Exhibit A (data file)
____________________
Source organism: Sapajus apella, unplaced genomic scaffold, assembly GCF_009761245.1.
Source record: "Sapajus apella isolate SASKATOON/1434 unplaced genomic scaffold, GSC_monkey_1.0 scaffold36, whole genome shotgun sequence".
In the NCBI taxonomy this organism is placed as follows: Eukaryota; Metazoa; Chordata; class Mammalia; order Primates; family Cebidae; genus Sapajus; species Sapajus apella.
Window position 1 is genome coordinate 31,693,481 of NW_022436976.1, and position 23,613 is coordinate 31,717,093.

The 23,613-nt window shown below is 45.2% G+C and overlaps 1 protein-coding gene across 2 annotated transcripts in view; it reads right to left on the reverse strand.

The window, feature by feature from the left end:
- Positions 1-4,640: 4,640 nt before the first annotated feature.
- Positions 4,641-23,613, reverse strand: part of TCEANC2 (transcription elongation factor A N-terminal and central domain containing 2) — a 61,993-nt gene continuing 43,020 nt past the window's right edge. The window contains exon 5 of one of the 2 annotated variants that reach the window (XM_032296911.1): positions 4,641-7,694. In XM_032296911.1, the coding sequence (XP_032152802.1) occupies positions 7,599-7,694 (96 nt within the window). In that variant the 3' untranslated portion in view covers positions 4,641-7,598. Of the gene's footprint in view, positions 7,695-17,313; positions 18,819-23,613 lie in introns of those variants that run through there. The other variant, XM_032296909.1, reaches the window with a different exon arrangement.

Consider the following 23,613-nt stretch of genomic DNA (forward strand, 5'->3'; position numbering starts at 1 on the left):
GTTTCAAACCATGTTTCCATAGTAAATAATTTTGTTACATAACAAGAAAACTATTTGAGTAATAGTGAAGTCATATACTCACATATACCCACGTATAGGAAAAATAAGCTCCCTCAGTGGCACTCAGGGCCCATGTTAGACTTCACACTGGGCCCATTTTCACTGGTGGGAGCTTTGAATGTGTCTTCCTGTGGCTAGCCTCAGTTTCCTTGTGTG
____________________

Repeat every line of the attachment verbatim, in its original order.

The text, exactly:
Source organism: Sapajus apella, unplaced genomic scaffold, assembly GCF_009761245.1.
Source record: "Sapajus apella isolate SASKATOON/1434 unplaced genomic scaffold, GSC_monkey_1.0 scaffold36, whole genome shotgun sequence".
In the NCBI taxonomy this organism is placed as follows: Eukaryota; Metazoa; Chordata; class Mammalia; order Primates; family Cebidae; genus Sapajus; species Sapajus apella.
Window position 1 is genome coordinate 31,693,481 of NW_022436976.1, and position 23,613 is coordinate 31,717,093.

The 23,613-nt window shown below is 45.2% G+C and overlaps 1 protein-coding gene across 2 annotated transcripts in view; it reads right to left on the reverse strand.

The window, feature by feature from the left end:
- Positions 1-4,640: 4,640 nt before the first annotated feature.
- Positions 4,641-23,613, reverse strand: part of TCEANC2 (transcription elongation factor A N-terminal and central domain containing 2) — a 61,993-nt gene continuing 43,020 nt past the window's right edge. The window contains exon 5 of one of the 2 annotated variants that reach the window (XM_032296911.1): positions 4,641-7,694. In XM_032296911.1, the coding sequence (XP_032152802.1) occupies positions 7,599-7,694 (96 nt within the window). In that variant the 3' untranslated portion in view covers positions 4,641-7,598. Of the gene's footprint in view, positions 7,695-17,313; positions 18,819-23,613 lie in introns of those variants that run through there. The other variant, XM_032296909.1, reaches the window with a different exon arrangement.

Consider the following 23,613-nt stretch of genomic DNA (forward strand, 5'->3'; position numbering starts at 1 on the left):
GTTTCAAACCATGTTTCCATAGTAAATAATTTTGTTACATAACAAGAAAACTATTTGAGTAATAGTGAAGTCATATACTCACATATACCCACGTATAGGAAAAATAAGCTCCCTCAGTGGCACTCAGGGCCCATGTTAGACTTCACACTGGGCCCATTTTCACTGGTGGGAGCTTTGAATGTGTCTTCCTGTGGCTAGCCTCAGTTTCCTTGTGTG